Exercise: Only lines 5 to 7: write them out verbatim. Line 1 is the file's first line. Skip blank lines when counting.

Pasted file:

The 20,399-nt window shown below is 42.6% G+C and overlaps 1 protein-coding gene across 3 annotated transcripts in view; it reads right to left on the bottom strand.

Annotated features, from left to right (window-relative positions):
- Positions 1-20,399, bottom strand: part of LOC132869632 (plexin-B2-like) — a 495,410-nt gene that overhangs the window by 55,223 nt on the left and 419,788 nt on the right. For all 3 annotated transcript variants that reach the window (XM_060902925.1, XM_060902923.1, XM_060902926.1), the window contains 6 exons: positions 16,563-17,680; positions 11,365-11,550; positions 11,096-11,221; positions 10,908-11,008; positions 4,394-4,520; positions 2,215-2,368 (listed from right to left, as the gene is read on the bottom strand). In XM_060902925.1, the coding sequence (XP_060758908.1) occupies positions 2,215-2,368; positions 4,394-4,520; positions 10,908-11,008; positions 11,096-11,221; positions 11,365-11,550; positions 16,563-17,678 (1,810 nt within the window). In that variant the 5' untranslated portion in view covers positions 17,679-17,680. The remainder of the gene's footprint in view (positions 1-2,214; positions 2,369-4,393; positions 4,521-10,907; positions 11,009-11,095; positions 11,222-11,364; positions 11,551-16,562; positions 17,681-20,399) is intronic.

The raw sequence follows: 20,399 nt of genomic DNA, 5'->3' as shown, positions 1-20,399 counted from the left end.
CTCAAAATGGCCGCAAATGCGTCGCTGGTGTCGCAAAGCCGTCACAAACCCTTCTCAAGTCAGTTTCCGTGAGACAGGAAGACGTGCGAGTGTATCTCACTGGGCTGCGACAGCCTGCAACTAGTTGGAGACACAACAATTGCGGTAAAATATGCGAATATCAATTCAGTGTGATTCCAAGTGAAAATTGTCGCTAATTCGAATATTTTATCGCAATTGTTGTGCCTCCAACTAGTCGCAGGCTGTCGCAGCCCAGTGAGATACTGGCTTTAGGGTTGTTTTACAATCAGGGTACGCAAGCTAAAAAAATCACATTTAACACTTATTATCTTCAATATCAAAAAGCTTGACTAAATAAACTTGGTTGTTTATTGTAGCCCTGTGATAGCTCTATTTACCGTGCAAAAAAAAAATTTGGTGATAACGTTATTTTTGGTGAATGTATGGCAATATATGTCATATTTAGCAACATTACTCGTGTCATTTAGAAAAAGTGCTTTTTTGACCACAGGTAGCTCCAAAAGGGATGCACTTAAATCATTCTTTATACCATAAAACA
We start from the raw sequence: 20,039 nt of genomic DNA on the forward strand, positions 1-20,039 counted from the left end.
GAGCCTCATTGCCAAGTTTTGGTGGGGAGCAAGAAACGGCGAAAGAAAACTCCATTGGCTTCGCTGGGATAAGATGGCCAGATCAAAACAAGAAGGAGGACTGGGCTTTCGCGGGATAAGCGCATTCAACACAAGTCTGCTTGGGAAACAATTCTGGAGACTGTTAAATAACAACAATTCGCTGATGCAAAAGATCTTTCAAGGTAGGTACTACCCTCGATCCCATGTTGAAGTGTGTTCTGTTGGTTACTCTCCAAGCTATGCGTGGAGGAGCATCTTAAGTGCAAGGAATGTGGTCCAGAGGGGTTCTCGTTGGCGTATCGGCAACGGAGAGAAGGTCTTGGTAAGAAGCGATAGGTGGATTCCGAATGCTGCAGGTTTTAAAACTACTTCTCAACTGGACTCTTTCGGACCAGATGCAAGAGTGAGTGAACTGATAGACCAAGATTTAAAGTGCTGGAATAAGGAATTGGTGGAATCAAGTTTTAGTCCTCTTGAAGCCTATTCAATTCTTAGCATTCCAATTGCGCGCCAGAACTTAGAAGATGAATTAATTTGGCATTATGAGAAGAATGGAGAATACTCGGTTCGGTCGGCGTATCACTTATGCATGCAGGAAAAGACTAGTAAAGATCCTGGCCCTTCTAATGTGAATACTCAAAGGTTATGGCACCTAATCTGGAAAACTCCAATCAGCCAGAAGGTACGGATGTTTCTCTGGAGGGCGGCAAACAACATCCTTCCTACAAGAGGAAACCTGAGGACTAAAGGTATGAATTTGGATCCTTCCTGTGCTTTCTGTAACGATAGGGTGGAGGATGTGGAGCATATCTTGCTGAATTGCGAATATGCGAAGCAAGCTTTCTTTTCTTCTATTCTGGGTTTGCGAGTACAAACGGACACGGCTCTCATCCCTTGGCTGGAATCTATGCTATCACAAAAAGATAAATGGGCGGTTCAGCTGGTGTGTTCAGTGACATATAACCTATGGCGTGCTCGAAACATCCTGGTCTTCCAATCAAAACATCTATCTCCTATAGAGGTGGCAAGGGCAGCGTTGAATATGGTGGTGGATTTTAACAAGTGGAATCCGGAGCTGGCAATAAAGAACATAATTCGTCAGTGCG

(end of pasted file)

CTCAAAATGGCCGCAAATGCGTCGCTGGTGTCGCAAAGCCGTCACAAACCCTTCTCAAGTCAGTTTCCGTGAGACAGGAAGACGTGCGAGTGTATCTCACTGGGCTGCGACAGCCTGCAACTAGTTGGAGACACAACAATTGCGGTAAAATATGCGAATATCAATTCAGTGTGATTCCAAGTGAAAATTGTCGCTAATTCGAATATTTTATCGCAATTGTTGTGCCTCCAACTAGTCGCAGGCTGTCGCAGCCCAGTGAGATACTGGCTTTAGGGTTGTTTTACAATCAGGGTACGCAAGCTAAAAAAATCACATTTAACACTTATTATCTTCAATATCAAAAAGCTTGACTAAATAAACTTGGTTGTTTATTGTAGCCCTGTGATAGCTCTATTTACCGTGCAAAAAAAAAATTTGGTGATAACGTTATTTTTGGTGAATGTATGGCAATATATGTCATATTTAGCAACATTACTCGTGTCATTTAGAAAAAGTGCTTTTTTGACCACAGGTAGCTCCAAAAGGGATGCACTTAAATCATTCTTTATACCATAAAACA
We start from the raw sequence: 20,039 nt of genomic DNA on the forward strand, positions 1-20,039 counted from the left end.
GAGCCTCATTGCCAAGTTTTGGTGGGGAGCAAGAAACGGCGAAAGAAAACTCCATTGGCTTCGCTGGGATAAGATGGCCAGATCAAAACAAGAAGGAGGACTGGGCTTTCGCGGGATAAGCGCATTCAACACAAGTCTGCTTGGGAAACAATTCTGGAGACTGTTAAATAACAACAATTCGCTGATGCAAAAGATCTTTCAAGGTAGGTACTACCCTCGATCCCATGTTGAAGTGTGTTCTGTTGGTTACTCTCCAAGCTATGCGTGGAGGAGCATCTTAAGTGCAAGGAATGTGGTCCAGAGGGGTTCTCGTTGGCGTATCGGCAACGGAGAGAAGGTCTTGGTAAGAAGCGATAGGTGGATTCCGAATGCTGCAGGTTTTAAAACTACTTCTCAACTGGACTCTTTCGGACCAGATGCAAGAGTGAGTGAACTGATAGACCAAGATTTAAAGTGCTGGAATAAGGAATTGGTGGAATCAAGTTTTAGTCCTCTTGAAGCCTATTCAATTCTTAGCATTCCAATTGCGCGCCAGAACTTAGAAGATGAATTAATTTGGCATTATGAGAAGAATGGAGAATACTCGGTTCGGTCGGCGTATCACTTATGCATGCAGGAAAAGACTAGTAAAGATCCTGGCCCTTCTAATGTGAATACTCAAAGGTTATGGCACCTAATCTGGAAAACTCCAATCAGCCAGAAGGTACGGATGTTTCTCTGGAGGGCGGCAAACAACATCCTTCCTACAAGAGGAAACCTGAGGACTAAAGGTATGAATTTGGATCCTTCCTGTGCTTTCTGTAACGATAGGGTGGAGGATGTGGAGCATATCTTGCTGAATTGCGAATATGCGAAGCAAGCTTTCTTTTCTTCTATTCTGGGTTTGCGAGTACAAACGGACACGGCTCTCATCCCTTGGCTGGAATCTATGCTATCACAAAAAGATAAATGGGCGGTTCAGCTGGTGTGTTCAGTGACATATAACCTATGGCGTGCTCGAAACATCCTGGTCTTCCAATCAAAACATCTATCTCCTATAGAGGTGGCAAGGGCAGCGTTGAATATGGTGGTGGATTTTAACAAGTGGAATCCGGAGCTGGCAATAAAGAACATAATTCGTCAGTGCG